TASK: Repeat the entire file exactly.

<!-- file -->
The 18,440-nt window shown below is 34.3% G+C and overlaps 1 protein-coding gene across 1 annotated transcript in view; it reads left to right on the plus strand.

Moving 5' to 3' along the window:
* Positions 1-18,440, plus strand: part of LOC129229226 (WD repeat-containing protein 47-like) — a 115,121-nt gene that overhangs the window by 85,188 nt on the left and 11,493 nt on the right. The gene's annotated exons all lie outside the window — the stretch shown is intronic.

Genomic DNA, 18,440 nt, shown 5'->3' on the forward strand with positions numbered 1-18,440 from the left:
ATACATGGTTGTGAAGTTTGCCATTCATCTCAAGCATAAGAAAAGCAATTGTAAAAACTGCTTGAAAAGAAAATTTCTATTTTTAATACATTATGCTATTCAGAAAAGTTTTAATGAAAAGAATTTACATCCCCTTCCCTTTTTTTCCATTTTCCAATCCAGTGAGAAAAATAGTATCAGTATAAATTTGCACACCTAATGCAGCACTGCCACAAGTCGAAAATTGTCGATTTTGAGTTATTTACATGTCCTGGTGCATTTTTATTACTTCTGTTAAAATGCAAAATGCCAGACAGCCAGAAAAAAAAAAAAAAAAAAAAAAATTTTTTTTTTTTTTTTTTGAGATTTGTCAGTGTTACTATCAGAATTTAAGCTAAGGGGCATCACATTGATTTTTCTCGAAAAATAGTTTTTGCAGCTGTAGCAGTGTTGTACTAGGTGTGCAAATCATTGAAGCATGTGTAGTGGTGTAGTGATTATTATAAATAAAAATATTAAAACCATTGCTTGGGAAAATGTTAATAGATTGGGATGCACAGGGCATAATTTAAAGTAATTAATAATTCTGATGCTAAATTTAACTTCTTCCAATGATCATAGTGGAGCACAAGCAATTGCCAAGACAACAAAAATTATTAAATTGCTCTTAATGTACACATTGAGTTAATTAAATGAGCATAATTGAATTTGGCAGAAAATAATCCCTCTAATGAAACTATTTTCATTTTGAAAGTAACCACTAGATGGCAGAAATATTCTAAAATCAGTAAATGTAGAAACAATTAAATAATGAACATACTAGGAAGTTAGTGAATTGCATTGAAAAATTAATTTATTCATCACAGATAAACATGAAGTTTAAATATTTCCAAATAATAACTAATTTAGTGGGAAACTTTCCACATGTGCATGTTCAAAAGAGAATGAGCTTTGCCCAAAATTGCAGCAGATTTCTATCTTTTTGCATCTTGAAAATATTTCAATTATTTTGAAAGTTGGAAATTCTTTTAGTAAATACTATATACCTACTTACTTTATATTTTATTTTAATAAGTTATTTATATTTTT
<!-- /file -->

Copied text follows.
The 18,440-nt window shown below is 34.3% G+C and overlaps 1 protein-coding gene across 1 annotated transcript in view; it reads left to right on the plus strand.

Moving 5' to 3' along the window:
* Positions 1-18,440, plus strand: part of LOC129229226 (WD repeat-containing protein 47-like) — a 115,121-nt gene that overhangs the window by 85,188 nt on the left and 11,493 nt on the right. The gene's annotated exons all lie outside the window — the stretch shown is intronic.

Genomic DNA, 18,440 nt, shown 5'->3' on the forward strand with positions numbered 1-18,440 from the left:
ATACATGGTTGTGAAGTTTGCCATTCATCTCAAGCATAAGAAAAGCAATTGTAAAAACTGCTTGAAAAGAAAATTTCTATTTTTAATACATTATGCTATTCAGAAAAGTTTTAATGAAAAGAATTTACATCCCCTTCCCTTTTTTTCCATTTTCCAATCCAGTGAGAAAAATAGTATCAGTATAAATTTGCACACCTAATGCAGCACTGCCACAAGTCGAAAATTGTCGATTTTGAGTTATTTACATGTCCTGGTGCATTTTTATTACTTCTGTTAAAATGCAAAATGCCAGACAGCCAGAAAAAAAAAAAAAAAAAAAAAAATTTTTTTTTTTTTTTTTTGAGATTTGTCAGTGTTACTATCAGAATTTAAGCTAAGGGGCATCACATTGATTTTTCTCGAAAAATAGTTTTTGCAGCTGTAGCAGTGTTGTACTAGGTGTGCAAATCATTGAAGCATGTGTAGTGGTGTAGTGATTATTATAAATAAAAATATTAAAACCATTGCTTGGGAAAATGTTAATAGATTGGGATGCACAGGGCATAATTTAAAGTAATTAATAATTCTGATGCTAAATTTAACTTCTTCCAATGATCATAGTGGAGCACAAGCAATTGCCAAGACAACAAAAATTATTAAATTGCTCTTAATGTACACATTGAGTTAATTAAATGAGCATAATTGAATTTGGCAGAAAATAATCCCTCTAATGAAACTATTTTCATTTTGAAAGTAACCACTAGATGGCAGAAATATTCTAAAATCAGTAAATGTAGAAACAATTAAATAATGAACATACTAGGAAGTTAGTGAATTGCATTGAAAAATTAATTTATTCATCACAGATAAACATGAAGTTTAAATATTTCCAAATAATAACTAATTTAGTGGGAAACTTTCCACATGTGCATGTTCAAAAGAGAATGAGCTTTGCCCAAAATTGCAGCAGATTTCTATCTTTTTGCATCTTGAAAATATTTCAATTATTTTGAAAGTTGGAAATTCTTTTAGTAAATACTATATACCTACTTACTTTATATTTTATTTTAATAAGTTATTTATATTTTT